Rates have rolled back a bit, but you can bet they will rise again at some point in 2014. This rough period of rising yields in early 2013 will be instructive as to how things may play out in the New Year.

Consider this as you plot your long-term bond fund holdings in 2014.

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5. You have a LONG way to go

What an amazing 2013, right? Well, when you thank your lucky starts for those 25 percent gains you enjoyed this year, you may want to pray for a repeat performance in 2014. And 2015. And 2016…

Because even after these gains, the average American is woefully behind when it comes to retirement planning.

In early 2013, Fidelity was quick to announce that its average IRA balance this year hit a five-year high… but that was to just $81,000 . The same for Fidelity's average 401k balance of those over 55 — it was up nicely, but only to $255,000.

The old rule of thumb used to be that a retiree needed about 10 times their last year's salary to retire comfortable. But nowadays, with Americans living longer and health care expenses spiraling ever higher, even a million dollars in your retirement portfolio may only buy a modest retirement should you be lucky enough to live 20 to 30 more years after quitting the rat race.

Don't use 2013 as an excuse to take it easy on your retirement plan. You likely have a very long way to go still.

6. Personal preference is not an investing strategy

As I wrote a few months ago, Warren Buffett's folksy "buy what you know" advice is a portfolio killer for people who think personal preference is an investing strategy.

Your frustration with Facebook ads and privacy settings didn't stop the stock from doubling in 2013.

Your grim assessment of brick-and-mortar retail didn't stop Best Buy (BBY) from jumping 250 percent.

Your mockery of Hewlett-Packard (HPQ), its cheap laptops and overpriced printers hasn't stopped the stock from surging 80 percent this year.

Remember these lessons.

Also, remember the flip side of personal preference is also true. Case in point: Those Apple (AAPL) fanboys who were super bullish a year ago and had a big bucket of cold water thrown on them with this year's gross underperformance.

There are a host of amazing companies out there that may crash and burn in 2014 despite their consumer appeal. And plenty of much-maligned companies will rise.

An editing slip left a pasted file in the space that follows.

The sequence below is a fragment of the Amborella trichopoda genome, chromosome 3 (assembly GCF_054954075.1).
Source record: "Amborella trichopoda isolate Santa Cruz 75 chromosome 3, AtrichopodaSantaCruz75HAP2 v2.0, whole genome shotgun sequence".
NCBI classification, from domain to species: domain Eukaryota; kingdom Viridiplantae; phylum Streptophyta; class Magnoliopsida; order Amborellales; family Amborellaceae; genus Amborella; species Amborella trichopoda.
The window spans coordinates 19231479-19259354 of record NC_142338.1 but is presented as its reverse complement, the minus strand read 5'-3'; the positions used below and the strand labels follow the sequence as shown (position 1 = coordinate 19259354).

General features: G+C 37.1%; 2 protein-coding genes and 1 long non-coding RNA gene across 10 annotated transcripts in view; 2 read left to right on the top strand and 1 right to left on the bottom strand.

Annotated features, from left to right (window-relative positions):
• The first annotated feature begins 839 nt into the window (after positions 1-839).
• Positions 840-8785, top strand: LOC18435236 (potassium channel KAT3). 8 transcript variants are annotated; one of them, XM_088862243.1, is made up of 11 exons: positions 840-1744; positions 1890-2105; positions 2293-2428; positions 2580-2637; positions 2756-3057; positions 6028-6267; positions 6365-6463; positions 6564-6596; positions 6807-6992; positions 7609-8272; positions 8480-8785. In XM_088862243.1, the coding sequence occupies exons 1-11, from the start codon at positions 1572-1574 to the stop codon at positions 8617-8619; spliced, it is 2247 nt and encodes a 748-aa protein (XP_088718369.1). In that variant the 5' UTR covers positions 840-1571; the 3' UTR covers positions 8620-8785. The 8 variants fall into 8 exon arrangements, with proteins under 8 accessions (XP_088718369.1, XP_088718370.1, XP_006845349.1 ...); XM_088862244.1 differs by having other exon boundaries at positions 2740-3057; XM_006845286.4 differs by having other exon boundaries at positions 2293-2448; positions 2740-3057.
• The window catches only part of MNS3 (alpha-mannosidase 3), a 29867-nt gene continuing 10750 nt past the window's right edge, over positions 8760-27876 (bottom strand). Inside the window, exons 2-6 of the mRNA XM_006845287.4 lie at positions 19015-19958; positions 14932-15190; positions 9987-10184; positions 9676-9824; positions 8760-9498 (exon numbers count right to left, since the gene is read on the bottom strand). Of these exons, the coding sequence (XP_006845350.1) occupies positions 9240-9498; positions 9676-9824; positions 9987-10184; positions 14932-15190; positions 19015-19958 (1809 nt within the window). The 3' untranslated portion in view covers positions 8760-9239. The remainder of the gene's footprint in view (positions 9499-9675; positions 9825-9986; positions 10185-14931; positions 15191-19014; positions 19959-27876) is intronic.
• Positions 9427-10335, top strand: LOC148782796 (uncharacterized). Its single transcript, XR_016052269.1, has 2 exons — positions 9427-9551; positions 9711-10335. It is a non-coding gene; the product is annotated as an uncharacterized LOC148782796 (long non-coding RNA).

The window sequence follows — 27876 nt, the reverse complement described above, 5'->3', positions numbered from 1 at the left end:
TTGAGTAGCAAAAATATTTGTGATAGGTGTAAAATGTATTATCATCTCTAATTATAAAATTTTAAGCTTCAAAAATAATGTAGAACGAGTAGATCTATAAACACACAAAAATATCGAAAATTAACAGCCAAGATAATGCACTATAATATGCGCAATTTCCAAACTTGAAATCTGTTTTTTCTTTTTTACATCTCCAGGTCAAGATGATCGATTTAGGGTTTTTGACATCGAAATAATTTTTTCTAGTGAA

That's Wall Street. So make sure that your investing thesis is based on market trends and earnings data… not just consumer hype and the not-so-informed opinion of your neighbors.

7.You can't win if you don't play

Look, calling the next bubble is fun if you're a financial media troll looking for page views or if you're just making conversation while huddled in your bunker this holiday season.

But bubble talk has been incredibly unproductive in every sense over the last few years.

And it will continue to be so in 2014.

Right now, unemployment is 7.0 percent, the lowest level since 2008. GDP for third quarter was revised up from 2.8 percent to 3.6 percent. The Investors Intelligence Survey conducted after Thanksgiving showed about 85 percent of investors were bullish — the highest reading since 1987.

Oh yeah, and the S&P is up 25 percent, its best year since 2003.

You think it's really all going to stop NOW, after what we've been through?

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To be clear, I'd never advocate dumping every penny into stocks because of the big risk involved with that. But 2013 should be proof positive of there is ALSO great risk (or in economic jargon, "opportunity cost") that comes with sitting out the stock market.

If you keep sitting on your hands, you will never do better than the measly returns offered by the bond market and so-called "high interest" CDs.

If that's your idea of a winning hand, so be it. But if not, consider upping the ante for a few hands in 2014 – even if the lion's share of your portfolio is focused on capital preservation.